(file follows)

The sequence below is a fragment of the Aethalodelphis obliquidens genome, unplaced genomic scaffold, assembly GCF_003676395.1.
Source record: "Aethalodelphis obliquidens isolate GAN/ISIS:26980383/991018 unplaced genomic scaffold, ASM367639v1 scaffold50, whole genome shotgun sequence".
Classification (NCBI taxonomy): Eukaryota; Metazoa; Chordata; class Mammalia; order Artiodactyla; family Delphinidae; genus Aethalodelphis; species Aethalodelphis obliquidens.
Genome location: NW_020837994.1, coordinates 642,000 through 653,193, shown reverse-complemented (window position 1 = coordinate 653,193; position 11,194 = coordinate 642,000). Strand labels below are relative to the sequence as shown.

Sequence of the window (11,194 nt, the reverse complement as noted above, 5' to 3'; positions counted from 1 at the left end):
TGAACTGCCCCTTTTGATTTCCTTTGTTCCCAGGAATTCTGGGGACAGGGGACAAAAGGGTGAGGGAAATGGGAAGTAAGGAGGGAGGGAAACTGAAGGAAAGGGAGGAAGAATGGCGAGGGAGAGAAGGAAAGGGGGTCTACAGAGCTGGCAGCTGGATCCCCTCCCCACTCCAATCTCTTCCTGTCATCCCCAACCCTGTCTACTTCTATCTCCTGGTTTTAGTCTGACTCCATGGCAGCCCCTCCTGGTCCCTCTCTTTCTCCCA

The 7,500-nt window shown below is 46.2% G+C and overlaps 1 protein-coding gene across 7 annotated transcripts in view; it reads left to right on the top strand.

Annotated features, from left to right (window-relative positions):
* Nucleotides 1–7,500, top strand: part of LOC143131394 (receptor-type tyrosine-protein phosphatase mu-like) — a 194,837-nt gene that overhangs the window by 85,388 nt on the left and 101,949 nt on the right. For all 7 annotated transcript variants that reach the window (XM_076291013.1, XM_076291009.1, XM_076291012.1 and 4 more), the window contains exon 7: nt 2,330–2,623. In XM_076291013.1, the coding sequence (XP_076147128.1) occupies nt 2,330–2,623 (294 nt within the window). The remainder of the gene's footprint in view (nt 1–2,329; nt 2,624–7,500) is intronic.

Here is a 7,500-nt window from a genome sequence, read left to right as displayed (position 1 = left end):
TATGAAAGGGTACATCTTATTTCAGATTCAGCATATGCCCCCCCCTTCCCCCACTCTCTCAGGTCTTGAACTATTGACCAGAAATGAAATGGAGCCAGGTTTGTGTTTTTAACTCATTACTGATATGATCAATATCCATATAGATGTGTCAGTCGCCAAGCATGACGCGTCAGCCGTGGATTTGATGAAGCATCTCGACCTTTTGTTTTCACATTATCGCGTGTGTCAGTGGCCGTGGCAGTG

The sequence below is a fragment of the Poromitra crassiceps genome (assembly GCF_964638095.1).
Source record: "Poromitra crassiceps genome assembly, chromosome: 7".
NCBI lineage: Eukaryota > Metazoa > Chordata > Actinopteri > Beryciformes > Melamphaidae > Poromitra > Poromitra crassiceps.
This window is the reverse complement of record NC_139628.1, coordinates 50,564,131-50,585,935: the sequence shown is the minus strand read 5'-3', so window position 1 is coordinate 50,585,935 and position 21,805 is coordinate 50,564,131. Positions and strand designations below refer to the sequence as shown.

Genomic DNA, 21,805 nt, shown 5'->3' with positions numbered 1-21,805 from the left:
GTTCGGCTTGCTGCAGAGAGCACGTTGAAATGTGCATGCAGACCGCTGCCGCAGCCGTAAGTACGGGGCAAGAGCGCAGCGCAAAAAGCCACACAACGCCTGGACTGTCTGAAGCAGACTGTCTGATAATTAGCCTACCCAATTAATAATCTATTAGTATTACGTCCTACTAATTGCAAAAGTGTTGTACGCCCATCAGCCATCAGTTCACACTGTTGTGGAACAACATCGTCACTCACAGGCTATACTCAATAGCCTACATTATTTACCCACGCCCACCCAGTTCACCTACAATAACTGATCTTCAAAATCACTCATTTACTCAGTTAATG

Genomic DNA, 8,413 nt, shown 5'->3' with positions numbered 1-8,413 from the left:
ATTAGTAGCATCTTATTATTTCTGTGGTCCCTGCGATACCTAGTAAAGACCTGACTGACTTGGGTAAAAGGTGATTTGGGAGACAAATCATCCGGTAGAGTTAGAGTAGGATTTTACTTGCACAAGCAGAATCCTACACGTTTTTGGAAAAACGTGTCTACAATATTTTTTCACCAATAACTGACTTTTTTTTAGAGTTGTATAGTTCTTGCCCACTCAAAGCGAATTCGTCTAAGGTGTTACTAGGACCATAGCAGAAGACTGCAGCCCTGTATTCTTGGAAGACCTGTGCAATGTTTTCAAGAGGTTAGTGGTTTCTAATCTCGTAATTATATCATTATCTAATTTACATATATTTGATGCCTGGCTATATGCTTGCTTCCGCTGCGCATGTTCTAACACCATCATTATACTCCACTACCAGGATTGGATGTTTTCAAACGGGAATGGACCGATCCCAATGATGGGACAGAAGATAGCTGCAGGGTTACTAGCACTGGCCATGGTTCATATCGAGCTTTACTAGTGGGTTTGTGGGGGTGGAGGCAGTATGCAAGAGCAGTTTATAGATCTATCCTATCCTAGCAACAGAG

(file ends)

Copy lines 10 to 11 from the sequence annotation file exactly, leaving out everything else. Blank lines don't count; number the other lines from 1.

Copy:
Here is a 7,500-nt window from a genome sequence, read left to right as displayed (position 1 = left end):
TATGAAAGGGTACATCTTATTTCAGATTCAGCATATGCCCCCCCCTTCCCCCACTCTCTCAGGTCTTGAACTATTGACCAGAAATGAAATGGAGCCAGGTTTGTGTTTTTAACTCATTACTGATATGATCAATATCCATATAGATGTGTCAGTCGCCAAGCATGACGCGTCAGCCGTGGATTTGATGAAGCATCTCGACCTTTTGTTTTCACATTATCGCGTGTGTCAGTGGCCGTGGCAGTG